KPNC pharmacy data in the VDW include generic name, strength, directions for use, date dispensed, quantity dispensed, days’ supply, prescriber identification number, and National Drug Code. Surveys have found that more than 90% of members obtain all or almost all of their prescription medications through KPNC pharmacies.14 KPNC does not have policies that impose mandatory opioid dosage limits or prior authorization.

Clinical diagnostic and health services utilization data include hospitalizations, and emergency department (ED) and outpatient clinic visits (primary and specialty care). Mortality data, including date of death and underlying cause of death, are created from the EHR and death certificates. The VDW tumor registry contains information on all new cancers for KPNC members diagnosed after January 1, 1997. 

Registry Inclusion

We extracted all opioid fills made at KPNC outpatient pharmacies during 2011 (eAppendix Table 1 [eAppendices available at]). As prior researchers have,8,9,15,16 we focused on formulations with higher likelihood of abuse, and those used primarily to treat pain. Thus, we excluded opioid formulations used primarily as antitussives, anesthetics, antihistamines, antidiarrheals, or opioid agonists/antagonists. Eligible registry participants were aged 19 years or older (on January 1, 2011) with at least 1 opioid fill during 2011, and without a cancer diagnosis between January 1, 1997, and December 31, 2014. 

To compare the demographics of individuals with and without opioid use, we selected a comparison cohort of all individuals who were: KPNC members during 2011; aged 19 years or older on January 1, 2011; without a cancer diagnosis between 1997 and 2014; and without an opioid fill in 2011. 

For each individual, we extracted gender, race/ethnicity, date of birth, and home address as of January 1, 2011. Using members’ home addresses in combination with the 2006 to 2010 American Community Survey collected by the US Census Bureau,17,18 a neighborhood deprivation index (NDI) was generated at the Census tract level.19 Chi-square tests and t tests were used to identify differences (at P <.05) between the groups.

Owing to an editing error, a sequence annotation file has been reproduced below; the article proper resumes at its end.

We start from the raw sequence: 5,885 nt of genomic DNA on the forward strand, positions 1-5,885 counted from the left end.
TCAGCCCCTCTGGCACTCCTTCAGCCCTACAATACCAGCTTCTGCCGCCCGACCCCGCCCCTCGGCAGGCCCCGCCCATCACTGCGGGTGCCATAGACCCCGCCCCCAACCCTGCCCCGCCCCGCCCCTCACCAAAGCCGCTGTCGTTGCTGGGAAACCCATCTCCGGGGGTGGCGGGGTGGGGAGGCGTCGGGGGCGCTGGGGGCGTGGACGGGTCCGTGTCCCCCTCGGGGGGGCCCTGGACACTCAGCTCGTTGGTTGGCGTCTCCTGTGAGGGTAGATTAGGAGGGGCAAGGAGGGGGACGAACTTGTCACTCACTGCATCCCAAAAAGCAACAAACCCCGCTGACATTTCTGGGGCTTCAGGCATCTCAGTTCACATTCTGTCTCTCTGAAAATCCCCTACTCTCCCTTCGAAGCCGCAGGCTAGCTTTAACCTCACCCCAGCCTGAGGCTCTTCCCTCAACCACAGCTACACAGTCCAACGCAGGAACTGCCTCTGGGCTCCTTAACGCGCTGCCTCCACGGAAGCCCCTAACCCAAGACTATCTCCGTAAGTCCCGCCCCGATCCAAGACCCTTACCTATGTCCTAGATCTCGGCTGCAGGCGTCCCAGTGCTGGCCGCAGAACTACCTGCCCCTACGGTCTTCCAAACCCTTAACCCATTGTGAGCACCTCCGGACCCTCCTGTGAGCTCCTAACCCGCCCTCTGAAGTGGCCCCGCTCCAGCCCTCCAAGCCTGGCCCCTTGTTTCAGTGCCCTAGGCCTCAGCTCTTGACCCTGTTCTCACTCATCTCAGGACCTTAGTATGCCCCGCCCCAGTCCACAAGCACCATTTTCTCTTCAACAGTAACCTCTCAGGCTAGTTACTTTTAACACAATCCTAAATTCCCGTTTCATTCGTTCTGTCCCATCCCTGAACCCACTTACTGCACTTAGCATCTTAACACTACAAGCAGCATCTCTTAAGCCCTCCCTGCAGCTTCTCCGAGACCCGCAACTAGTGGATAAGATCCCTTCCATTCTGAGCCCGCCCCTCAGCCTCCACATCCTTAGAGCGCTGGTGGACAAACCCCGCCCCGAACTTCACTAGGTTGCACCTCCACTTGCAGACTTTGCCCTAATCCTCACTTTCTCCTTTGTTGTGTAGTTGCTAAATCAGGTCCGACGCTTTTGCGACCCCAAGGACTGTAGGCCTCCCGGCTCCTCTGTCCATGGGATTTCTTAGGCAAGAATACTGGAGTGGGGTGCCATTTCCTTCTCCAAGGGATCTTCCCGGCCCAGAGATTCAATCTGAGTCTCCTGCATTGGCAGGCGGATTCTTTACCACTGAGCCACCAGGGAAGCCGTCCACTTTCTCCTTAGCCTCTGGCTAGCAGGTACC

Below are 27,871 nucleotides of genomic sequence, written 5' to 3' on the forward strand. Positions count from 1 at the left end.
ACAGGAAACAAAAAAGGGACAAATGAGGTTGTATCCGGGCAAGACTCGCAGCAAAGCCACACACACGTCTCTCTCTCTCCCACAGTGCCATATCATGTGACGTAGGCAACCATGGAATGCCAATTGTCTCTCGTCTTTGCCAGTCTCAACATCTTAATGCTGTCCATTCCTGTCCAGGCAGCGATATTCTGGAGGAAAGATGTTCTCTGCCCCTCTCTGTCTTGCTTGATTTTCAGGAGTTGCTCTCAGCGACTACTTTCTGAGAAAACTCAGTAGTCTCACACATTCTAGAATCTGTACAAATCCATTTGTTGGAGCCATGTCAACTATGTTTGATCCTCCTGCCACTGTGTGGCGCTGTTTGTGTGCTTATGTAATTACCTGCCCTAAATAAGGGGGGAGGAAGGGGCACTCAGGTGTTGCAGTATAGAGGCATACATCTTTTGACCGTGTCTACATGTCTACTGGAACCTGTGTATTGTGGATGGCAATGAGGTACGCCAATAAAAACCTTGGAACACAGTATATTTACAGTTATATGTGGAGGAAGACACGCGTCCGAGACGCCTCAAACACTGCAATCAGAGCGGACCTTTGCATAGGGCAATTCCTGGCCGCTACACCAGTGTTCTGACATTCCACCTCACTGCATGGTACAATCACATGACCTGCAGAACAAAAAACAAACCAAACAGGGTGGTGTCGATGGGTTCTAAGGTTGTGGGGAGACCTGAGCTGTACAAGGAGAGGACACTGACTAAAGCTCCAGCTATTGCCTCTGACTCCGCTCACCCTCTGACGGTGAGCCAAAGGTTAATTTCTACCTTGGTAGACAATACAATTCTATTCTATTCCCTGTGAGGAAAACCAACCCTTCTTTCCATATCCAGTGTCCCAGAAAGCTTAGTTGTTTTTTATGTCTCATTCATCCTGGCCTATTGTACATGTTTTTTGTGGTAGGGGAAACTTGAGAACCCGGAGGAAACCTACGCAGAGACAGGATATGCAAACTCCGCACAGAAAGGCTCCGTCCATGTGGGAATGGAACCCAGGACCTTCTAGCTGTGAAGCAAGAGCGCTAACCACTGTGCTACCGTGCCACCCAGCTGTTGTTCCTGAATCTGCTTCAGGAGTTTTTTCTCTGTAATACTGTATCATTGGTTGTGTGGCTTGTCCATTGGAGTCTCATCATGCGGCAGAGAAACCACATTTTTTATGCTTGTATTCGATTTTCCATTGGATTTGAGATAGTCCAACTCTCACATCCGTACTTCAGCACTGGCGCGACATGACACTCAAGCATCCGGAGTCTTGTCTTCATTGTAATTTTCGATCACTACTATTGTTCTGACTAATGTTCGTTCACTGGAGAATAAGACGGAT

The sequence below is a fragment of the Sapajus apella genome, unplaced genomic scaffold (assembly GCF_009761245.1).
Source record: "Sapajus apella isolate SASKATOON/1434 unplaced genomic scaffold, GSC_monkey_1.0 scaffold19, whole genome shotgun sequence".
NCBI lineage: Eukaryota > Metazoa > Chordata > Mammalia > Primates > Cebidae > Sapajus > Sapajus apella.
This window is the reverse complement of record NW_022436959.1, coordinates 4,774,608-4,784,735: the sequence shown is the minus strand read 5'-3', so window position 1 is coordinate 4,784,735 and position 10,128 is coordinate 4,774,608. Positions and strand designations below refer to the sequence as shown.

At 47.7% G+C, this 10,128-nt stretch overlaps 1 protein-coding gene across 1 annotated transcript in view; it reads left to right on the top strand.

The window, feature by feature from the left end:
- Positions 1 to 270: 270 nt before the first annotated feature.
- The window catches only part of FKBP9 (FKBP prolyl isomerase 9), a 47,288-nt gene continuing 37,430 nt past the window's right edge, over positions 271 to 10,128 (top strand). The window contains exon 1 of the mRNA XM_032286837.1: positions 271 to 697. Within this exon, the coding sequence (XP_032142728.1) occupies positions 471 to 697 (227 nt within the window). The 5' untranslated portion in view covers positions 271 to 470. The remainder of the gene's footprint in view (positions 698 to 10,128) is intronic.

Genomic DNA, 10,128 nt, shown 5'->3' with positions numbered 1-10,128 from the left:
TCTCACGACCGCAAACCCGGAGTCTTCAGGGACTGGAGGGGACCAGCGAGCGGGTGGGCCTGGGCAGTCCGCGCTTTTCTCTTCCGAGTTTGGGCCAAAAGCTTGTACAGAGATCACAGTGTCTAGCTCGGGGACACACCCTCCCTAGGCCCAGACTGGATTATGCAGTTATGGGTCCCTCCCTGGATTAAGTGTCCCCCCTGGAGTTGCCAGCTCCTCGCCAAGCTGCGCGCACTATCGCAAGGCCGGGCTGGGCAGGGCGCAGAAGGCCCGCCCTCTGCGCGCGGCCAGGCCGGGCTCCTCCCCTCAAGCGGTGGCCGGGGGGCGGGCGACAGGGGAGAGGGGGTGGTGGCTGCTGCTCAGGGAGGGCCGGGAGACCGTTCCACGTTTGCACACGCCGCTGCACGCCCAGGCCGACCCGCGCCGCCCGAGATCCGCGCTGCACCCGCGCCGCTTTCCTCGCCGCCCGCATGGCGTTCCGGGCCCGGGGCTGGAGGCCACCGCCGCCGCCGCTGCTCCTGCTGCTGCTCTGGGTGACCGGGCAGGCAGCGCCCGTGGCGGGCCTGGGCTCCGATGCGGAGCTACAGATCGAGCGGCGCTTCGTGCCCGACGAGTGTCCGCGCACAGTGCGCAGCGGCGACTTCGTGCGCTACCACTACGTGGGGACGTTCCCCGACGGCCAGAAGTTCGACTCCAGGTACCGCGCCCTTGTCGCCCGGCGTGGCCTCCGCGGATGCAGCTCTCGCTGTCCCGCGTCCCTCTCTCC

Registry Structure 

For the individuals who used prescription opioids, we extracted all outpatient opioid fills between January 1, 2008, and December 31, 2014. This allowed at least 3 years of opioid use before and after 2011, and facilitated analyses related to history and subsequent course of opioid use. We constructed a dataset of daily use: 1 record per person per day for each day of those 7 years; for each day, variables indicated if the person was considered to be using opioids, the opioid type, and the morphine equivalent of milligrams used. To identify opioid use on any given day, we assumed: 1) individuals used opioids according to the days’ supply variable (ie, according to provider instructions); 2) if a person had 7 or more days remaining on a prior fill at dispensation, the new fill was assumed to be used concurrently with the prior fill; otherwise, the new fill was assumed to be used consecutively; and 3) stock from 3 fills could be used concurrently, or be held for future use. 

Opioid Episode Definition and Classification 

Using the daily use dataset, we created episodes of opioid use, defined as the period from the start of any opioid use until a gap in use of more than 180 days.9-11 For each episode, we calculated: 1) episode duration; 2) number of fills; 3) prescribed days’ supply of opioids filled during the episode; 4) mean morphine daily-dose equivalent (MDDE) across the duration of the episode, by opioid type; 5) MDDE as prescribed, by opioid type (where the denominator is prescribed days’ supply). Because episodes can include gaps in use, MDDE across episodes will typically be lower than MDDE as prescribed, since the latter’s denominator does not include gaps in use.